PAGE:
Category: Forest Fires
Region: United States, US West

Here’s a kind of crazy stat: Between thirty and forty percent of California’s forest firefighters are state prison inmates. The state has become a tinder box of sorts from a four-year drought, and roughly 4,000 low-level felons are on the front lines of the state’s active fires. Here’s what’s going on:  Why are prisoners fighting fires? For years, California’s prison system has operated a number of “conservation camps,” in which low-level felons in the state prison system volunteer to do manual labor outside, like clearing brush to prevent forest fires or fighting the fires themselves. A handful of other states have similar programs, but, with roughly 4,000 participants,

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3000 acre fire burning in Washington; increases smoke in Boundary

Boundary Sentinel
August 13, 2015
Category: Forest Fires
Region: United States, US West

A 1214-hectare (3000 acre) fire south of Grand Forks is burning northeast of Republic, Washington. The Stickpin fire (named for the Stickpin trail) was reported on Tuesday and 3:30 p.m. and is believed to be caused by lightning. According to the Collville National Forest Service’s Incident Information System, the fire is burning heavy dead wood and downed lodgepole pine. Firefighters are not able to directly engage the fire because it is in a remote area that does not allow them a safe escape route.

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70% of forest fires in Bulgaria caused by human carelessness: expert

Focus Information Agency
August 13, 2015
Category: Forest Fires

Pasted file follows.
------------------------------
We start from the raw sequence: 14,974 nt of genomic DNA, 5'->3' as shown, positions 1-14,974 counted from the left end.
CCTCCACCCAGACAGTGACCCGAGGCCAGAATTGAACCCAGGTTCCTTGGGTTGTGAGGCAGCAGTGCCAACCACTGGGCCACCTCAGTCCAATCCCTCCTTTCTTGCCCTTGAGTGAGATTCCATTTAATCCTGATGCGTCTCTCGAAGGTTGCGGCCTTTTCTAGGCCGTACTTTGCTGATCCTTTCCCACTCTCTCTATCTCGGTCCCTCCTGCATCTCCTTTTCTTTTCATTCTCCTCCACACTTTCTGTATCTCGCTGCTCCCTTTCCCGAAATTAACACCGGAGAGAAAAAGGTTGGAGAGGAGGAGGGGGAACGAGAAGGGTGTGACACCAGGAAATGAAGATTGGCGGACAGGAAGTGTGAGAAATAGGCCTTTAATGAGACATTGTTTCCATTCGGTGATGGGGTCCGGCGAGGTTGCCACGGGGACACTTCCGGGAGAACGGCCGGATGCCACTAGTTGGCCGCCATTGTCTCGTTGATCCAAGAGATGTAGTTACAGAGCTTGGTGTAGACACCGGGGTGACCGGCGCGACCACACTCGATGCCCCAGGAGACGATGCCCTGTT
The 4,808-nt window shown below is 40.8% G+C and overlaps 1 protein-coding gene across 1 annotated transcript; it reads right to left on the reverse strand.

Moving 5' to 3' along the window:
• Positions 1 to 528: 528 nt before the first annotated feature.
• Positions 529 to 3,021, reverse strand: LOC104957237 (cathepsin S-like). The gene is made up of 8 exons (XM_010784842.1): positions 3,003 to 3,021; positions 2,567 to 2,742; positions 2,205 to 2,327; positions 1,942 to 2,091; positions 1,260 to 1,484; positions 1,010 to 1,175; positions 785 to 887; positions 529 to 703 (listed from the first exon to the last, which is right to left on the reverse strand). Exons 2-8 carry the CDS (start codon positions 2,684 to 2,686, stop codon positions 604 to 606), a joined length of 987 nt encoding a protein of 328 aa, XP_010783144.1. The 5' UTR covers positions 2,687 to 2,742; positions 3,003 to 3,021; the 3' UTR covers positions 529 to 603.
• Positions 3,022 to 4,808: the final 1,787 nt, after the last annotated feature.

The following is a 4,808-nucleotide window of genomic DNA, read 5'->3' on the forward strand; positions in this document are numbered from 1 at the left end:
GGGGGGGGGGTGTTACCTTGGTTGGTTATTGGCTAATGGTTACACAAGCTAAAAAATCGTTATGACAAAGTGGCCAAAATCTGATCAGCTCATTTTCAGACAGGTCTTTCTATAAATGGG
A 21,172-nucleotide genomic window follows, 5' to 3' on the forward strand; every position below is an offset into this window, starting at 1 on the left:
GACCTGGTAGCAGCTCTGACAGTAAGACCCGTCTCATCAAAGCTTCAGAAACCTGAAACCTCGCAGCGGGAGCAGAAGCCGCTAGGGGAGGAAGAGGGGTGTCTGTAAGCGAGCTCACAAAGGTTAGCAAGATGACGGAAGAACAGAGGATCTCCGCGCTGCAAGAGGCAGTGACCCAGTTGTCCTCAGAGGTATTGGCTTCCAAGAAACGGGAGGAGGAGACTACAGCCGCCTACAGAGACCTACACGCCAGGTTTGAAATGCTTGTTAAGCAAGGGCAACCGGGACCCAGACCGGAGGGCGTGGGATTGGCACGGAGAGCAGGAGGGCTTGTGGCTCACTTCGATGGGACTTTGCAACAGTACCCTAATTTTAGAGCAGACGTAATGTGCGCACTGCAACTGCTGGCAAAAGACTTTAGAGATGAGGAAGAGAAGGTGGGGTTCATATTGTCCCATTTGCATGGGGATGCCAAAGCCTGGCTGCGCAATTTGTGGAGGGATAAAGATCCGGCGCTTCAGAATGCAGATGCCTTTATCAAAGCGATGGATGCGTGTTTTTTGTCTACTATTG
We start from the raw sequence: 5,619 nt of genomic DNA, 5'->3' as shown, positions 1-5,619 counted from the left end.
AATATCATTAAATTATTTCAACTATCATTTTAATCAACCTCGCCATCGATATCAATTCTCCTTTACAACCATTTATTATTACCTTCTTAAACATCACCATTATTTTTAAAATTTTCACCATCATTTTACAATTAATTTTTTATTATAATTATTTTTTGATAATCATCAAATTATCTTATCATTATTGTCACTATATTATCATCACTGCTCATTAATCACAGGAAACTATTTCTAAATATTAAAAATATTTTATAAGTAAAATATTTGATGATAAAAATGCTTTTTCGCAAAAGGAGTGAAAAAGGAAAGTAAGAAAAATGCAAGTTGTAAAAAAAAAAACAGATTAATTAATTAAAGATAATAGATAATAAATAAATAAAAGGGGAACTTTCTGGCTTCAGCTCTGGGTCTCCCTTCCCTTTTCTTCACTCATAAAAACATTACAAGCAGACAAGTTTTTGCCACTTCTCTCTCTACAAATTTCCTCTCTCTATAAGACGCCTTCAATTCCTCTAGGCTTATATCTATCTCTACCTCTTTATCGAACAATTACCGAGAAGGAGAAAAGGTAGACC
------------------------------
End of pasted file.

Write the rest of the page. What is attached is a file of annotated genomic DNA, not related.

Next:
Region: International

Sofia. “70% of all forest fires in Bulgaria are due to non-observation of the rules for agricultural territories cleaning,” Engineer Krasimir Kamenov, deputy executive director of the Executive Forestry Agency, said speaking for Radio FOCUS. “12,000 decares of forest terrains have burnt since the start of the year. 211 wildfires have been registered until now,” Mr Kamenov explained. “70% of all forest fires in Bulgaria are due to non-observation of the rules for agricultural territories cleaning – during tractor processing or burning pastures,” the expert remarked. 

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Carbon, Climate & Bioenergy

Tree loophole casts shadow over EU carbon action

Reuters
August 13, 2015
Category: Carbon, Climate & Bioenergy
Region: International

BRUSSELS/LONDON,- European environment law provides more financial incentives to fell a tree than to plant one, campaigners say. They warn that EU claims it leads the fight against climate change are based on false data and the United States must not follow suit. For many nations, wood burning, or biomass, provided a fast, affordable way to meet a European Union goal to get a fifth of all energy from renewable sources by 2020. Spurred by subsidies, EU nations will meet almost 60 percent of that target from biomass, according to European Commission data. But as forests, which absorb carbon dioxide, are replanted more slowly than they are burned, not all biomass is sustainable and an assumption that it is carbon neutral can be wildly inaccurate.